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September 2, 2000
'At 87, you can understand the kind of mental and physical strain I am exposed to'
Rifat Jawaid in Calcutta
West Bengal Chief Minister Jyoti Basu said September is perhaps the last month he will attend office.
In an exclusive interview to rediff.com, the octogenarian Marxist candidly confessed that he had indeed wished to quit office on September 15, but has been asked to continue for some more time by his party leaders.
Basu said age related problems made it increasingly difficult for him to bear the demanding work schedule of the CM's secretariat.
"I am not keeping well for the past few years. I have been in active politics for over 60 years and have headed the West Bengal government for 24 years at a stretch. At 87, you can well understand the kind of mental and physical strain I am exposed to. That is why I had asked my party leadership to relieve me from the chief minister's responsibilities. I had already made up my mind to retire on September 15, but the central leadership asked me to continue till both the Politburo and the state committee approved my wishes.
"Moreover, our general secretary Harkishan Singh Surjeet is currently in China. The party's highest decision making body will sit together to discuss my retirement wishes only after he returns," Basu remarked.
Reports of Basu's retirement have been doing the rounds for the last few years. The matter first came up for discussion at the CPI-M's Calcutta party congress in 1998. The Politburo further discussed this issue at its specially convened meeting last December and agreed to comply with the aging politician's repeated requests of calling it quits. Basu was, however, asked to continue till the 2001 assembly election in the state.
To reduce his administrative responsibilities, the Politburo created a deputy CM's post and chose state Home Minister Buddhadeb Bhattacharya for this portfolio. Earlier this year, the CPI-M's state committee announced that Basu would no longer contest the next assembly election.
When asked if he thought his absence from active politics would trigger internecine battles within the party, Basu said that the Marxists were not hungry for power unlike other major political parties of India.
"Ours is not a bourgeois party. We firmly believe in the democratic process. We have always endeavoured hard for the upliftment of the working class. A true Communist will never hanker for power. And especially when everybody including our Front partners have unanimously chosen Buddha as my heir apparent, I don't foresee any factional feuds likely to plague our party. Buddha has been doing a stupendous job as both home minister and deputy CM. I am convinced he will emerge as an equally successful chief minister," India's longest serving CM added.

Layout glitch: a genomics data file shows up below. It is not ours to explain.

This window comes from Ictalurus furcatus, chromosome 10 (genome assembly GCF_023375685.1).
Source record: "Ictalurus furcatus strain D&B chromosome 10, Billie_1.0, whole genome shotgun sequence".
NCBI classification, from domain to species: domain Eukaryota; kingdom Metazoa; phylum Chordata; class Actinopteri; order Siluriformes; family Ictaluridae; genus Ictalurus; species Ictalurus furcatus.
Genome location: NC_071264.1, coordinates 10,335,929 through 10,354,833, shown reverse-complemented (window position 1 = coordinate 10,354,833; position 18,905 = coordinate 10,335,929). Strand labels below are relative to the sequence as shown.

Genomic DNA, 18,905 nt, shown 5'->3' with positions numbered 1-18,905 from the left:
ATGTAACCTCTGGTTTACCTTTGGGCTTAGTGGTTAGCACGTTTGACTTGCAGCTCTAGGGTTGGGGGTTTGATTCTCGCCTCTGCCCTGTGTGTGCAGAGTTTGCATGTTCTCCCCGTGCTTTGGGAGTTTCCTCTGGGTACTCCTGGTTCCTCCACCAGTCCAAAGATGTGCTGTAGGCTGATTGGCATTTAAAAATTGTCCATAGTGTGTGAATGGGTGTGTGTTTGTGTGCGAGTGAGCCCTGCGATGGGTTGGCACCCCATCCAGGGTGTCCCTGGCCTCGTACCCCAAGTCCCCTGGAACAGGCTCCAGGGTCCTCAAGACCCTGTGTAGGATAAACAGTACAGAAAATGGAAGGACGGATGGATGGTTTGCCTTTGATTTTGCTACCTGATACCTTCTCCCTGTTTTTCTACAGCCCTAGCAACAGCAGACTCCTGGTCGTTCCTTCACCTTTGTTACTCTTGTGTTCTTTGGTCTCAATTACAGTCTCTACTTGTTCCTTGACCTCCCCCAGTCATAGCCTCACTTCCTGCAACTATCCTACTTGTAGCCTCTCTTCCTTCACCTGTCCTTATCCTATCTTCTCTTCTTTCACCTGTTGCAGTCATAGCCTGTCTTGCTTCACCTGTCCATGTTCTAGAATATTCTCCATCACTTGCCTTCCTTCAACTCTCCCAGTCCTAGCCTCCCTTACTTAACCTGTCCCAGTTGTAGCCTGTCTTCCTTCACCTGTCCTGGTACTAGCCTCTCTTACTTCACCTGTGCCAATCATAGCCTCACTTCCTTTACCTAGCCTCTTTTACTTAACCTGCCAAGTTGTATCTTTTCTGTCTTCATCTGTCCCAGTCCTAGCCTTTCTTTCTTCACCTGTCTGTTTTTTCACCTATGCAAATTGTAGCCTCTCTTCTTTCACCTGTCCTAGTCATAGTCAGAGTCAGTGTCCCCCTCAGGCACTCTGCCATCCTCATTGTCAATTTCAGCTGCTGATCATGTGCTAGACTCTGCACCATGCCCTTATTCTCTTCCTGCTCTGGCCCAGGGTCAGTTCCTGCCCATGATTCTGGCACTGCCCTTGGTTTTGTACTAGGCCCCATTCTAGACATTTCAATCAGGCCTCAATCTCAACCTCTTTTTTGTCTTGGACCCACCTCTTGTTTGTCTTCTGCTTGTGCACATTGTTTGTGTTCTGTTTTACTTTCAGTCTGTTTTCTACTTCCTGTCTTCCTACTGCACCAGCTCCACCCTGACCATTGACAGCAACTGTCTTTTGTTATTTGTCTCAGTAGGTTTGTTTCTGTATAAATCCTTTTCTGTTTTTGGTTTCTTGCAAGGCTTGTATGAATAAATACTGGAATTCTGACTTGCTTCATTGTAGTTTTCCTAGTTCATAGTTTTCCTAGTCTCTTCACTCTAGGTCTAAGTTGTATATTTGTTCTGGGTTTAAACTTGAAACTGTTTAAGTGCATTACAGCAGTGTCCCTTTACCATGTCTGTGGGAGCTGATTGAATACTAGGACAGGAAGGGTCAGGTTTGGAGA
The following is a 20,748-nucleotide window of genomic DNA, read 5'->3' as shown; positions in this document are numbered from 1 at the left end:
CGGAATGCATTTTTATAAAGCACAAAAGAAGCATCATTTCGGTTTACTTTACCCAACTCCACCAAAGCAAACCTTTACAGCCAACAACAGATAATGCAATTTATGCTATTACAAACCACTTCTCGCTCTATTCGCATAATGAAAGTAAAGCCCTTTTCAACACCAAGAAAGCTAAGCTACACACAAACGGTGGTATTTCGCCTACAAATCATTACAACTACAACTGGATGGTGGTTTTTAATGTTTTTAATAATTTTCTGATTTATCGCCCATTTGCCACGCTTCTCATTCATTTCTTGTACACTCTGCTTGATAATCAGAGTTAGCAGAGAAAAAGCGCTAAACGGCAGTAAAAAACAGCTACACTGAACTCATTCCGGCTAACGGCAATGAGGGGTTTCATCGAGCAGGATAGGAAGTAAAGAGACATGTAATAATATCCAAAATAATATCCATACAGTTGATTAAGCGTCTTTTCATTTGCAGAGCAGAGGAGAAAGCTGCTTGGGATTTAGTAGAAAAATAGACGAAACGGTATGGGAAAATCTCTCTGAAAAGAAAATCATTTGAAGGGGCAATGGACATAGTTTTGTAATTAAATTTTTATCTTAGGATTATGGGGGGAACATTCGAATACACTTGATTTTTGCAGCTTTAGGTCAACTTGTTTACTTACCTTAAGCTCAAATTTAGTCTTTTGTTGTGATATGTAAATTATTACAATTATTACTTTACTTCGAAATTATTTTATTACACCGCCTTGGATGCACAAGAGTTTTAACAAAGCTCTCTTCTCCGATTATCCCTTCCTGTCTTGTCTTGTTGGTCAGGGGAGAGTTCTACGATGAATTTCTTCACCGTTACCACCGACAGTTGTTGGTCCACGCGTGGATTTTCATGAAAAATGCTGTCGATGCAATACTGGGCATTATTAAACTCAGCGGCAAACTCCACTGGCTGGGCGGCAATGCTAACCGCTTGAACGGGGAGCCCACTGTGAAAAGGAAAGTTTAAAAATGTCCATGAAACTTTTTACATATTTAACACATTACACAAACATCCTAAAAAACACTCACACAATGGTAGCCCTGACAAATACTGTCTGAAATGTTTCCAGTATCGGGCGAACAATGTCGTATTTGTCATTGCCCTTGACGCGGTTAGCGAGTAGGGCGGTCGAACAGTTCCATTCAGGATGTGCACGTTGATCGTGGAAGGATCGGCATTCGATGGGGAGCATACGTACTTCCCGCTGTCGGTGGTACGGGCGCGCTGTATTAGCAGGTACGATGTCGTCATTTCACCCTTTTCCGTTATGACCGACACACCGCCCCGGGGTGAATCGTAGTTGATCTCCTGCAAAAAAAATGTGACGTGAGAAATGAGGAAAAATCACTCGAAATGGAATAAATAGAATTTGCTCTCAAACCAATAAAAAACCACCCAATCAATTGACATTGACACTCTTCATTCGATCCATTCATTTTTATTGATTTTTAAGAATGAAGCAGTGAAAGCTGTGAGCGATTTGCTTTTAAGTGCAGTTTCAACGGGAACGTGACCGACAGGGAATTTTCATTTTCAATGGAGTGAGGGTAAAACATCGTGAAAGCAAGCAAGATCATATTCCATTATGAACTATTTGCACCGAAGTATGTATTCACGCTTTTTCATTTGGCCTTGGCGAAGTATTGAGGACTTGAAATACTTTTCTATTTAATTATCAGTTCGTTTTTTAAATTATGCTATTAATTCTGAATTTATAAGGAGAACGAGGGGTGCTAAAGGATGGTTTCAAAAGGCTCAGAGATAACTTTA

Basu blamed Trinamul Congress supremo Mamata Banerjee for creating a law and order problem in an "otherwise peaceful West Bengal." Holding the Union railway minister responsible for the ongoing political clashes in Midnapore, Basu said things assumed alarming proportions only after "this lady visited Keshpur and made inflammatory and provocative speeches there."
"I pity her (Mamata). It was her armed supporters who had driven our cadres out of their homes. Thankfully, they have now begun returning to their respective places. Everybody who has been watching the developments in Bengal closely knows the violent nature of the Trinamul and its leaders. I have told my leaders that even if a family has fled their home due to the fear of CPI-M workers, it is our duty that they should be brought back safely and rehabilitated where they once belonged. Violence is what we have never believed in. It's the weakness of our rivals who are getting increasingly disenchanted by our continuance in power. What is our fault if the people of Bengal have been reposing faith in our administrative skills?" he said.
The Bharatiya Janata Party's recent announcement about altering its policy towards Muslims came under scathing attack. Basu felt the change indicated the BJP's need to woo decisive minority vote-bank. According to Basu, the BJP was an outfit bereft of "correct ideology and right philosophy."
"They once smashed Muslims's places of worships, spearheaded riots, and fuelled communal passions. And see the same people are now showering sympathy for the minorities. The talk of change in policy is nothing but a ingenious ploy to achieve their hidden agenda which they have been forced to put under the carpet following the compulsion of alliance politics. But even this appeasing policy will not help the party a bit. Their true colour is now known to all and sundry," Basu remarked.
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